Want to take your writing up a notch? Consider using the writing tool Grammarly.
I recently connected with the folks at Grammarly, who offered me a free Premium account for two weeks. I've used it in that time, with the Chrome extension, and loved it. If you want to make sure your writing is grammatically correct, whether you're creating a business email, writing a blog post, or composing a tweet, Grammarly is a writing tool that might work for you.
Grammarly is also offering a free six-month Premium account to one of my readers. You can enter the giveaway using Rafflecopter after my review.
Real-Time Writing Tool
Grammarly offers you the ability to check your writing in real time. The Chrome extension is free, and anyone can add it to a browser to catch a limited number of mistakes. I find Grammarly particularly helpful, since a lot of my work takes place inside my browser.
Whether I'm writing blog posts in a platform or composing an email to a client, the Grammarly writing tool works well. You can also use Grammarly to catch writing mistakes in your social media posts. The app works well in Facebook, Twitter, and LinkedIn. Even though I'm pretty good about writing with few mistakes, none of us is perfect, and I've hit the “enter” button plenty of times only to discover that there's an error in my tweet. Grammarly can prevent this so that all of your communications appear professional.
For those who use Microsoft Office, there is a plugin that you can use to run your writing through. I haven't used Grammarly in this way, but I've heard from others that it works well. My main disappointment is that Grammarly doesn't appear to work with documents on Google Drive.
For the most part, Grammarly is unobtrusive. The app underlines in green and red, depending on the infraction, and keeps a running total of your mistakes at the bottom of your text. You can hover over the number to get an idea of what to expect, and click in the box for a more detailed information on your errors, and how to fix them. If you have a Premium account, Grammarly will help you fix the errors in the box, with explanations as to why you should make the change. If you make changes in Grammarly's editor, they will translate to your original text, changing it for you.
Another cool feature of the Grammarly Premium account is that there is an online plagiarism check. There is also a feature that enhances your writing by suggesting varied vocabulary.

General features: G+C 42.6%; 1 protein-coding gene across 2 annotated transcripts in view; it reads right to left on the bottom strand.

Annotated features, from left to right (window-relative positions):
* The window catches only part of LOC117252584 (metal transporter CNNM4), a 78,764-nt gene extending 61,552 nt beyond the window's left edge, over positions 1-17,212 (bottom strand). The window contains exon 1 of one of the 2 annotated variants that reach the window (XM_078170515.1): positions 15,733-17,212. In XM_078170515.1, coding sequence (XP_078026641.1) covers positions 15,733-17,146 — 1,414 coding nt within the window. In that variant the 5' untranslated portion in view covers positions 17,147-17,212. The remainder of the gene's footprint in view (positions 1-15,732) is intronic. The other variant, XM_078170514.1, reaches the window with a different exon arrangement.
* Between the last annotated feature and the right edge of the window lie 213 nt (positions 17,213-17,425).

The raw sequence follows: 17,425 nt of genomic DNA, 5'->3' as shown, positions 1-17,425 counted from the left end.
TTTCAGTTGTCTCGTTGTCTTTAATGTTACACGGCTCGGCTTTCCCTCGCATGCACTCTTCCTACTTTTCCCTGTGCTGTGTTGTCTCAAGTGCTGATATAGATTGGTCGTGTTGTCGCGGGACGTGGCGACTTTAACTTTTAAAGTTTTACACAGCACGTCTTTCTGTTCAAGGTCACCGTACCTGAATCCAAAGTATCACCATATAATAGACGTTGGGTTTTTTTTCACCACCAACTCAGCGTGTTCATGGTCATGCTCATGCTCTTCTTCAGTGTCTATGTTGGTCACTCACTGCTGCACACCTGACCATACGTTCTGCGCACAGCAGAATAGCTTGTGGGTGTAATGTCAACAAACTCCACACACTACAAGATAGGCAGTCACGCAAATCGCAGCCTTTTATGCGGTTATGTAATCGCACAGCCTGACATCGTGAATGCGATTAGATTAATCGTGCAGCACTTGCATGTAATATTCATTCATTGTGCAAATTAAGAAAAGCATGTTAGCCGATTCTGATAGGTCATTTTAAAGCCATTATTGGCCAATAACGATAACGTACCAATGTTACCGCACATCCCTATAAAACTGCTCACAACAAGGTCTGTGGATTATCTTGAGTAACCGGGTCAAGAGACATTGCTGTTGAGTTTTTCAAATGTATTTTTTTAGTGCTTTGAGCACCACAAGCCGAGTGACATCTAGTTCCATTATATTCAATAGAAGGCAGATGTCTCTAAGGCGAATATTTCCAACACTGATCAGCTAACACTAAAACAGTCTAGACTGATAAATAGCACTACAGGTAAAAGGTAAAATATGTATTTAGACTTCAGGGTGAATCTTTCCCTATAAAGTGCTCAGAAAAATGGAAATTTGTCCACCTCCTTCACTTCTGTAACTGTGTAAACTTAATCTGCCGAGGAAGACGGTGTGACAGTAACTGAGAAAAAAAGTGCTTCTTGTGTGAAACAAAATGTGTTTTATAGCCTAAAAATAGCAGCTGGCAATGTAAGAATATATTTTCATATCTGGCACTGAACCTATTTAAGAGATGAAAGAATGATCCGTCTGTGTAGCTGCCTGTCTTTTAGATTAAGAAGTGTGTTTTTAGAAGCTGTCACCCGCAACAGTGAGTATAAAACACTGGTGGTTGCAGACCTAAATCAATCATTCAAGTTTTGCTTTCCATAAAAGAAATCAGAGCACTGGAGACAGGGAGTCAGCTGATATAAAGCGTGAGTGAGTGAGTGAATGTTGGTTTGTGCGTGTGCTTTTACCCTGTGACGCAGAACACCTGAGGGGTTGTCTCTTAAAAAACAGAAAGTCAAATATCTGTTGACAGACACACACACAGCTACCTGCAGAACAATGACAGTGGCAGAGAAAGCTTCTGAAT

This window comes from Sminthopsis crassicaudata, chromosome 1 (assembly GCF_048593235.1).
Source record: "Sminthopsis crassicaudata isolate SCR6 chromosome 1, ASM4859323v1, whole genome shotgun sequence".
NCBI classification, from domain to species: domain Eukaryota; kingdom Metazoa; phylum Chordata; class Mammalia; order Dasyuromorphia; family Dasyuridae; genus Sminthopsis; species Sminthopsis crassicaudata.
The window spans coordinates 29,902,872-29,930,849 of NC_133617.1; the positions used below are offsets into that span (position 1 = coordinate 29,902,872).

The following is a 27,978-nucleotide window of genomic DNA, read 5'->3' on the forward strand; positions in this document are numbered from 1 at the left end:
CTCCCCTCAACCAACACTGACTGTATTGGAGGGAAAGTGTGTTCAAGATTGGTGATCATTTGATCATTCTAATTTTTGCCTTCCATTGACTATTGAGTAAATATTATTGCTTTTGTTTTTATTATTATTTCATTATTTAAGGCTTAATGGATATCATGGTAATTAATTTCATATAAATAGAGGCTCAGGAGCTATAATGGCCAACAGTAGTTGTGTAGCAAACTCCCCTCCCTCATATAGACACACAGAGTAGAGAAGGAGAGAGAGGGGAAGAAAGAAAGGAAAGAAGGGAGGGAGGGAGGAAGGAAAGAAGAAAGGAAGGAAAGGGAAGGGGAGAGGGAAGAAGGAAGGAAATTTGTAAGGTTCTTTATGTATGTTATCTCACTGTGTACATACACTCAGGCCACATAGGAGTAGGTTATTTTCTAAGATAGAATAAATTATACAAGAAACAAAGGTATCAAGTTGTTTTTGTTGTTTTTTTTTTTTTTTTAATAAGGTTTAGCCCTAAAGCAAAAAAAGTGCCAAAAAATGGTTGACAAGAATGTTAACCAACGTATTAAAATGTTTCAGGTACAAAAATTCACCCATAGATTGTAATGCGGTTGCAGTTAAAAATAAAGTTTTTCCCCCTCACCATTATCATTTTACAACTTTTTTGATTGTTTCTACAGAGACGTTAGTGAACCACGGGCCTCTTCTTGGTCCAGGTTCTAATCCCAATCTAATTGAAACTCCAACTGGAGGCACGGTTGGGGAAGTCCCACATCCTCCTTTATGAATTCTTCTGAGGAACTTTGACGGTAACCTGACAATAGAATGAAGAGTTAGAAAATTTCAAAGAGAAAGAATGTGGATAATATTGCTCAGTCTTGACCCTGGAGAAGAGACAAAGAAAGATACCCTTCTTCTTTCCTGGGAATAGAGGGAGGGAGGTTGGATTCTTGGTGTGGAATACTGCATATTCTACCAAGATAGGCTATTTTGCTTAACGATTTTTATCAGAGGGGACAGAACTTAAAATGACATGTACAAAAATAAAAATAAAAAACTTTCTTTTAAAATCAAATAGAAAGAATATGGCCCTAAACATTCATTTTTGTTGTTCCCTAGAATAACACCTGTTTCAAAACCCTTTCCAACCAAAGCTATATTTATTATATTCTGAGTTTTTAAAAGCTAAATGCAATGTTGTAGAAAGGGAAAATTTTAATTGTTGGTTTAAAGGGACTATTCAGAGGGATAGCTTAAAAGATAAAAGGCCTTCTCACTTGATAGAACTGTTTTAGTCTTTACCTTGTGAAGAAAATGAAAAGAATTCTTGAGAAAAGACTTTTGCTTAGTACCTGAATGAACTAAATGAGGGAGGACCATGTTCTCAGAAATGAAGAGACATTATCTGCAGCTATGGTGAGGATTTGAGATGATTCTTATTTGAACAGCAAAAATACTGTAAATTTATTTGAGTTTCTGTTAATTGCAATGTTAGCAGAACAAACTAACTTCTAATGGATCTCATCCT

It can be distracting to have the errors underlined as you go along, and it's hard not to keep checking the little circle at the bottom. However, it's not as intrusive as having the corrections on while you use the Hemingway app. When using this app, get used to blocking out the underlined words and ignoring the little circle in the bottom right of the page. You'll feel the urge to hover over each mistake and have it fixed automatically, but that will slow you down. It's almost always better to write the whole thing, and then go back and edit. Editing as you go is a good way to ruin your flow and take FOREVER to get anything done.
While anyone can get the Chrome extension for free, and use it in limited fashion, a Premium account costs money. Here's how it breaks down:
- $29.95 if you pay monthly
- $59.95 if you pay quarterly
- $139.95 if you pay annually
As you can see, when you break it down, you end up paying the equivalent of $11.66 per month if you pay annually. Use this as part of your freelance writing business, and you can deduct the cost on your taxes.
Grammarly offers a seven-day free trial, so you can give the Premium version a try without risk. The winner of the contest I'm running below will receive Premium account access free of charge for six months.
Grammarly is well worth the cost, if you pay for an annual Premium subscription. It works well as a second set of “eyes” for your work. I especially like the way it works with Gmail, since I hate the idea of sending an error-riddled email to a client or potential client.